WILLIAMS: At two weeks older and a few ounces bigger than Sidney, Emmanuel Beulah endured much of what Sidney had to bear, but to a far lesser degree.
Mr. BEULAH: We know that he will be learning disabled. He has cerebral palsy.
Ms. NANCY MONTOVO: Everybody wishes for the picket -- the white picket fence, the all-American dream, perfect family and so forth. And it's kind of hard when you're working with a disabled child. It takes a lot.
WILLIAMS: Emmanuel, at nearly three, is just learning to walk and talk with a joy and confidence that is infectious. His lungs need to be dilated three times a day. He is fed through a gastric tube, and he is developmentally delayed.
Mr. BEULAH: The neonatologist didn't inform us. The obstetrician did not inform us. Experimental procedures are to blame, we feel.
Dr. KORONES: We do things to promote survival that have not yet been scientifically proved. That's not experimentation. That's resorting to things that you think might work so that you can come out on top of this awful situation.
Ms. MONTOVO: Actually ...
Mr. BEULAH: Back when God played God, children like Emmanuel would have passed away quietly, mercifully, and quickly.
Dr. KORONES: In comes technology that has preserved lives that would not have been, and these lives are incapacitated. Well, what do we do, turn it all off?
WILLIAMS: Once an infant's life is jump-started with technology, can you withdraw the life support?
Dr. STEVEN LEUTHNER (Neonatologist) Yes. I think you can. It probably takes less justification ethically and morally to stop, because we've now shown things aren't working as opposed to not start when we don't know if things would have worked or not.
Dr. ALBERT PIZZICA (Neonatologist): It's fraught with some problems, emotional problems, moral problems, to take away what you've started.
WILLIAMS: And legal problems. Could parents and doctors be charged with child abuse or even murder by withholding treatment? The laws are already on the books.
After an Indiana couple refused treatment for their Down's syndrome baby in 1982, President Ronald Reagan engineered the Baby Doe Amendment, mandating that every hospital aggressively treat every baby regardless of potential future disabilities or even the parents' wishes. And so everyone involved in such a delicate and private decision came under the federal government's Child Abuse and Protection Act.
Once Brian Beulah began questioning every medical procedure to save Emmanuel's life, Child Protective Services staff appeared at their front door accusing them of neglect, and the baby wasn't even home yet.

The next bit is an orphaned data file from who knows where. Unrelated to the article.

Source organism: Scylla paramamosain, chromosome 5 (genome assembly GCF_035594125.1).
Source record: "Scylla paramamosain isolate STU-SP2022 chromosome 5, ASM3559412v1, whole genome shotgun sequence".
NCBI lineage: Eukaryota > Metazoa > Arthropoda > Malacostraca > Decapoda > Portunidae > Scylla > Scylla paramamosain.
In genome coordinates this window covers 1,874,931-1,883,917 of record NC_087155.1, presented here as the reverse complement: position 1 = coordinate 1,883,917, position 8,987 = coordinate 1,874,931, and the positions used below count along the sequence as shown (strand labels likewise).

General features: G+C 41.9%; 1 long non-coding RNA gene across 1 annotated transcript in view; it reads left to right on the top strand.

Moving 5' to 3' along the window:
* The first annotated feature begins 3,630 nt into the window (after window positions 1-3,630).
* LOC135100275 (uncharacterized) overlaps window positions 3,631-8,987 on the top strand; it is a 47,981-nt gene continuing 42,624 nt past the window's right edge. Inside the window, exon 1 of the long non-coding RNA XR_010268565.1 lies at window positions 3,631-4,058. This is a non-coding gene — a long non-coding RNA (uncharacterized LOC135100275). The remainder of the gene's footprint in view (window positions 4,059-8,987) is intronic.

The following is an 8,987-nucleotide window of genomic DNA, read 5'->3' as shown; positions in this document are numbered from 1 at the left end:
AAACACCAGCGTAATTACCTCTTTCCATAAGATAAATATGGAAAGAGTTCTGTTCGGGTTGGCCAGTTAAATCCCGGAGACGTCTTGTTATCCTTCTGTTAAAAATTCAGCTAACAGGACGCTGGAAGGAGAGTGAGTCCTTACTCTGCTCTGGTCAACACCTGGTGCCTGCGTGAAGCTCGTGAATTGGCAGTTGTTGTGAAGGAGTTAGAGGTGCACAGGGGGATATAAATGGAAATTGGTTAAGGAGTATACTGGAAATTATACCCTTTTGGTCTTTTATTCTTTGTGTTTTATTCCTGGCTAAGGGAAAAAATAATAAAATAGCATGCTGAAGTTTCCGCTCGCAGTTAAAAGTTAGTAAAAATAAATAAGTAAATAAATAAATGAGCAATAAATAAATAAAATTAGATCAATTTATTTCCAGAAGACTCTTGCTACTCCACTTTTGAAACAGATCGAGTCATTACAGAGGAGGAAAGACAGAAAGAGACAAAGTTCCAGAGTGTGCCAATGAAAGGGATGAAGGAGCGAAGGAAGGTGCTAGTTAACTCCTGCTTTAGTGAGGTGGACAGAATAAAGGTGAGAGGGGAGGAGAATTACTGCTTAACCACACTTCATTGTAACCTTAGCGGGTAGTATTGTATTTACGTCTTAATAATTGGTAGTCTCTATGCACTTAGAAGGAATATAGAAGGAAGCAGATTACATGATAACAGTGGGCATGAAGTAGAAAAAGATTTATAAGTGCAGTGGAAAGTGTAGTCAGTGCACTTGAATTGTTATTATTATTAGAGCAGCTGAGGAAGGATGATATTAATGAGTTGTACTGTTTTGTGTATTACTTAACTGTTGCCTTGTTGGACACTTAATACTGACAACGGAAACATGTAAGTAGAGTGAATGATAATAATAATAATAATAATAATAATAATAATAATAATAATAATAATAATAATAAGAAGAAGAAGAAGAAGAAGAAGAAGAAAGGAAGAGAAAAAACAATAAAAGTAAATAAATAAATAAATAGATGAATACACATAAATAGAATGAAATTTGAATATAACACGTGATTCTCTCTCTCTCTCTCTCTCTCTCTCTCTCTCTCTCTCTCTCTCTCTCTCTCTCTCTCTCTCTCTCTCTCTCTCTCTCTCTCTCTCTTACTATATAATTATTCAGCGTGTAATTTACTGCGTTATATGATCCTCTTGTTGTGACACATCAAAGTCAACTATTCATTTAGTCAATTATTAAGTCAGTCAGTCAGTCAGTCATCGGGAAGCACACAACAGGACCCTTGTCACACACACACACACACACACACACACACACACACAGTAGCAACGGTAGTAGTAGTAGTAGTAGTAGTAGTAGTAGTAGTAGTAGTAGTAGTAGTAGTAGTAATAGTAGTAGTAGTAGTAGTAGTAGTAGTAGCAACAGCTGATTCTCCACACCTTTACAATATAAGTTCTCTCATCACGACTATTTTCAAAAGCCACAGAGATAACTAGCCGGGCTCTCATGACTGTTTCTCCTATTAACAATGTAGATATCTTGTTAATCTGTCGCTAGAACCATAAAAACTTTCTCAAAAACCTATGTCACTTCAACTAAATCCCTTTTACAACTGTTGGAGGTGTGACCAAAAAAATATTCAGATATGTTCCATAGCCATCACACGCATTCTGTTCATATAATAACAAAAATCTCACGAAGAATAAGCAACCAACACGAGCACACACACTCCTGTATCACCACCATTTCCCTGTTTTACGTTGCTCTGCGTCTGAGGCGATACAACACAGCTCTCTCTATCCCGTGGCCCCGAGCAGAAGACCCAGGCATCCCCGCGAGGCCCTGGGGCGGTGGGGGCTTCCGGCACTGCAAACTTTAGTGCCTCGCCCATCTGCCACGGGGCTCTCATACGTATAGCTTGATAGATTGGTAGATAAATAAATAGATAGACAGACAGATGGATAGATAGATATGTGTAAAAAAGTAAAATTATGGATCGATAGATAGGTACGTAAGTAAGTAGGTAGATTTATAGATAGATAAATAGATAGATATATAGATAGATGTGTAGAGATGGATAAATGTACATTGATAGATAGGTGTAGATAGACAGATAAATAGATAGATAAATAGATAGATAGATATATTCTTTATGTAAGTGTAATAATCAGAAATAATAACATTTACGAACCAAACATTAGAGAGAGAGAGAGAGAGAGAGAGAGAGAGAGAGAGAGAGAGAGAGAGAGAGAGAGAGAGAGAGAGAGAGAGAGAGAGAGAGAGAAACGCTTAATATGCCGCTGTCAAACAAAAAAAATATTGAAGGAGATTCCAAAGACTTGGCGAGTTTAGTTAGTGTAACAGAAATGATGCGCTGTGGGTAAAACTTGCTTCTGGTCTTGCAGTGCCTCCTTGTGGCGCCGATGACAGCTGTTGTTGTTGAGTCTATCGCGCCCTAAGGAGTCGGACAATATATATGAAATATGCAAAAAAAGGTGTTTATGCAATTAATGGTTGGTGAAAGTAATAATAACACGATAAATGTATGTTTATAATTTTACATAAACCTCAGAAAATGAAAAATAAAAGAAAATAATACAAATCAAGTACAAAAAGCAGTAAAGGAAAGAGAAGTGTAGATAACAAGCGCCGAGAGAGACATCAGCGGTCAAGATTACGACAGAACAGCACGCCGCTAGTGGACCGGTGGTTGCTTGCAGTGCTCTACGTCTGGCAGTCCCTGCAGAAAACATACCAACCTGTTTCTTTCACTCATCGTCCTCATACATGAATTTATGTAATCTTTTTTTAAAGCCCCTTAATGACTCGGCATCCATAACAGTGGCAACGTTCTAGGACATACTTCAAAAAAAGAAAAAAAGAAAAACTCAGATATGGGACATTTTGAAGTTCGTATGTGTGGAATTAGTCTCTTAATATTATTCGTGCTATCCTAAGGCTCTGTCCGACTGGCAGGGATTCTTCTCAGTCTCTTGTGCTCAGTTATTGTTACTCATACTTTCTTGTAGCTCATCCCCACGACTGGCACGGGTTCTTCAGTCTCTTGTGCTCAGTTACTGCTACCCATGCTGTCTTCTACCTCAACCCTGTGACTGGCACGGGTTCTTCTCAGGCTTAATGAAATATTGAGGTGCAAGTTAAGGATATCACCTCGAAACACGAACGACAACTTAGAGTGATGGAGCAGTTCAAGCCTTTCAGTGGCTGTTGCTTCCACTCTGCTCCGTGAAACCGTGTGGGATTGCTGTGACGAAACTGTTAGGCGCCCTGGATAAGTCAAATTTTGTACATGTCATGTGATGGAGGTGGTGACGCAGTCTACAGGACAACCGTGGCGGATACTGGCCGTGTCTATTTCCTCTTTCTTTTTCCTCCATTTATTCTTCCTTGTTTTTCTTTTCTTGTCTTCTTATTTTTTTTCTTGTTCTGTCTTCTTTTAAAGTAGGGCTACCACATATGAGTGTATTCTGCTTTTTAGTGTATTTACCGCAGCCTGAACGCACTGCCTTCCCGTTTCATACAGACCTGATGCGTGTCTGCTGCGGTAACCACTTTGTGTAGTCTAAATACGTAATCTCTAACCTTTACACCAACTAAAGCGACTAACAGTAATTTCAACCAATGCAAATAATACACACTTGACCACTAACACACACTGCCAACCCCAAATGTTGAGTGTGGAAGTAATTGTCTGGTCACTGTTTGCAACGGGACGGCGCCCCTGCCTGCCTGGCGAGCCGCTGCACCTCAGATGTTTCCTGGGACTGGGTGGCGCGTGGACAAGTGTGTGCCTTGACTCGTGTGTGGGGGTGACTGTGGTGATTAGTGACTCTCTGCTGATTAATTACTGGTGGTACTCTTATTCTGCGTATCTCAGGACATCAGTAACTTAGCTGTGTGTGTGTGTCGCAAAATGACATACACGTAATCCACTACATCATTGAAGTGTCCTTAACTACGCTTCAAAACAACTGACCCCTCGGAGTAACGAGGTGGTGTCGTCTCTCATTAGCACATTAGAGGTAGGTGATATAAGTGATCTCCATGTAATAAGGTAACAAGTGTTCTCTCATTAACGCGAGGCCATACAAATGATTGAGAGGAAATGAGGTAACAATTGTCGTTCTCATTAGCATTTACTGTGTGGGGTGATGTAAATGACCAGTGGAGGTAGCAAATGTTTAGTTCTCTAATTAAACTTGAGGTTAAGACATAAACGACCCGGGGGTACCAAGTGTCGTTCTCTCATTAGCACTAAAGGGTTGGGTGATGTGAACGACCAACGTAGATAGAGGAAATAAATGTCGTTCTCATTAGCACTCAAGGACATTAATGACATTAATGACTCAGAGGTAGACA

Knowing what you know now about this boy, would you have made the decision to aggressively treat him?
Ms. MONTOVO: No.
Mr. BEULAH: No, we wouldn't have.
WILLIAMS: Brittany was born at the same age and weight as Emmanuel.
Ms. KIM HUGHES (Mother): I love my daughter regardless of what happens. You know, I've prayed and I've asked God to just give me the strength to accept whatever his will is.
WILLIAMS: The medical expenses of treating profound preemies like Brittany, who's been in the hospital for five months, are astronomical. Emmanuel and Sidney both blew through $1 million before they were released from intensive care. Much of the cost is borne by hospitals, insurance companies, or the government in the form of Medicaid, but the remaining cost of continuing care can impoverish a family for a lifetime. We like to say that cost should never be a factor concerning human life, but Dr. Albert Pizzica says it is now.
Dr. PIZZICA: To wait until we're certain that nothing else will work is a costly approach. And in the '90s, cost comes into this. And that sort of makes the ethical and moral problems a little more difficult to deal with.
Dr. KORONES: If your flesh costs too much, we will sacrifice your flesh.
That's where we're going.
WILLIAMS: Some neonatologists fear we're going down a slippery slope. If profound prematurity is an unacceptable imperfection, what about a missing limb or a low IQ? Where does it end?
Dr. PIZZICA: Again, I just believe that inherently that we will do the right thing. We're just in a time right now where we don't know what the right thing is yet.
WILLIAMS: Some religious groups believe all human life is sacred and must be preserved. But others do not agree that we should preserve life just because we can.
What do you resent?
Ms. MILLER: I resent a hospital corporation giving me a life sentence without parole, taking a decision that my husband and I made -- a gut-wrenching decision, to spare a child a life of pain and suffering. I regret that more than anything, other than the fact that she has to live it. She physically lives it. I have to -- almost helplessly -- I have to watch her.
WILLIAMS: For RELIGION AND ETHICS NEWSWEEKLY, I'm Mary Alice Williams in New York.